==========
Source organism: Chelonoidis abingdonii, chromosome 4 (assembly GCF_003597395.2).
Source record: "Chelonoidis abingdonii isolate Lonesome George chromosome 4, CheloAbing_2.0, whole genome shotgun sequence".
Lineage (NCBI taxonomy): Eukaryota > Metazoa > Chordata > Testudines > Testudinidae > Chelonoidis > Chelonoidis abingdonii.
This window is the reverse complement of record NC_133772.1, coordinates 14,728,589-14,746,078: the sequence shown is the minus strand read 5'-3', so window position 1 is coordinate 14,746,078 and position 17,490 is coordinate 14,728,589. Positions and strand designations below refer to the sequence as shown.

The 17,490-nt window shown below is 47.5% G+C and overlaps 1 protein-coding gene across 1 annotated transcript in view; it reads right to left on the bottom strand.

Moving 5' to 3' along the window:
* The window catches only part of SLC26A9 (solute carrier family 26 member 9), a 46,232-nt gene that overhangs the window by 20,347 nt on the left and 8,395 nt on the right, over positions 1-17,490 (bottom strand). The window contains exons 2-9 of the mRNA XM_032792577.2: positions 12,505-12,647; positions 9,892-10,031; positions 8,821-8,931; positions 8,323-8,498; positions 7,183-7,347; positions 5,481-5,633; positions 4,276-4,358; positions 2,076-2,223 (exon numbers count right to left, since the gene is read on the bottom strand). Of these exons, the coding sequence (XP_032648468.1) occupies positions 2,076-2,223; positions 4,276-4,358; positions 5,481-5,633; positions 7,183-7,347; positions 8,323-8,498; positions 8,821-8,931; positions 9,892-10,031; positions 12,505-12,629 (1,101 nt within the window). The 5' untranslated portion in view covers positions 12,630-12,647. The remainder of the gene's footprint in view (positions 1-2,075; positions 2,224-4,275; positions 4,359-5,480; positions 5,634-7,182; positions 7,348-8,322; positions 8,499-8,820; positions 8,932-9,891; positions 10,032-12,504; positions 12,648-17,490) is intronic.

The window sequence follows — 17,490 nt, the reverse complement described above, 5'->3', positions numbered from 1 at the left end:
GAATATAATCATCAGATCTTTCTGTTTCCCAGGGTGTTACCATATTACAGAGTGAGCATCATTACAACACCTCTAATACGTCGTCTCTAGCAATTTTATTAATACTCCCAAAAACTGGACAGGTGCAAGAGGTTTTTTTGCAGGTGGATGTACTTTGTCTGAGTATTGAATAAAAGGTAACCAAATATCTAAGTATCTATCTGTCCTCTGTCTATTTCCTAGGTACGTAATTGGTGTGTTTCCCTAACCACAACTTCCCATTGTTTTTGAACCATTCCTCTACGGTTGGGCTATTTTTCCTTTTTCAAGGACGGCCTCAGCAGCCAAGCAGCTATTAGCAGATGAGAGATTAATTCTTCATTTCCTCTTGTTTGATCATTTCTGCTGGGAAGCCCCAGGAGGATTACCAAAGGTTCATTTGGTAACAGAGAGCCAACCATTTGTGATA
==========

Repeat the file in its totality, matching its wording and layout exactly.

Source organism: Chelonoidis abingdonii, chromosome 4 (assembly GCF_003597395.2).
Source record: "Chelonoidis abingdonii isolate Lonesome George chromosome 4, CheloAbing_2.0, whole genome shotgun sequence".
Lineage (NCBI taxonomy): Eukaryota > Metazoa > Chordata > Testudines > Testudinidae > Chelonoidis > Chelonoidis abingdonii.
This window is the reverse complement of record NC_133772.1, coordinates 14,728,589-14,746,078: the sequence shown is the minus strand read 5'-3', so window position 1 is coordinate 14,746,078 and position 17,490 is coordinate 14,728,589. Positions and strand designations below refer to the sequence as shown.

The 17,490-nt window shown below is 47.5% G+C and overlaps 1 protein-coding gene across 1 annotated transcript in view; it reads right to left on the bottom strand.

Moving 5' to 3' along the window:
* The window catches only part of SLC26A9 (solute carrier family 26 member 9), a 46,232-nt gene that overhangs the window by 20,347 nt on the left and 8,395 nt on the right, over positions 1-17,490 (bottom strand). The window contains exons 2-9 of the mRNA XM_032792577.2: positions 12,505-12,647; positions 9,892-10,031; positions 8,821-8,931; positions 8,323-8,498; positions 7,183-7,347; positions 5,481-5,633; positions 4,276-4,358; positions 2,076-2,223 (exon numbers count right to left, since the gene is read on the bottom strand). Of these exons, the coding sequence (XP_032648468.1) occupies positions 2,076-2,223; positions 4,276-4,358; positions 5,481-5,633; positions 7,183-7,347; positions 8,323-8,498; positions 8,821-8,931; positions 9,892-10,031; positions 12,505-12,629 (1,101 nt within the window). The 5' untranslated portion in view covers positions 12,630-12,647. The remainder of the gene's footprint in view (positions 1-2,075; positions 2,224-4,275; positions 4,359-5,480; positions 5,634-7,182; positions 7,348-8,322; positions 8,499-8,820; positions 8,932-9,891; positions 10,032-12,504; positions 12,648-17,490) is intronic.

The window sequence follows — 17,490 nt, the reverse complement described above, 5'->3', positions numbered from 1 at the left end:
GAATATAATCATCAGATCTTTCTGTTTCCCAGGGTGTTACCATATTACAGAGTGAGCATCATTACAACACCTCTAATACGTCGTCTCTAGCAATTTTATTAATACTCCCAAAAACTGGACAGGTGCAAGAGGTTTTTTTGCAGGTGGATGTACTTTGTCTGAGTATTGAATAAAAGGTAACCAAATATCTAAGTATCTATCTGTCCTCTGTCTATTTCCTAGGTACGTAATTGGTGTGTTTCCCTAACCACAACTTCCCATTGTTTTTGAACCATTCCTCTACGGTTGGGCTATTTTTCCTTTTTCAAGGACGGCCTCAGCAGCCAAGCAGCTATTAGCAGATGAGAGATTAATTCTTCATTTCCTCTTGTTTGATCATTTCTGCTGGGAAGCCCCAGGAGGATTACCAAAGGTTCATTTGGTAACAGAGAGCCAACCATTTGTGATA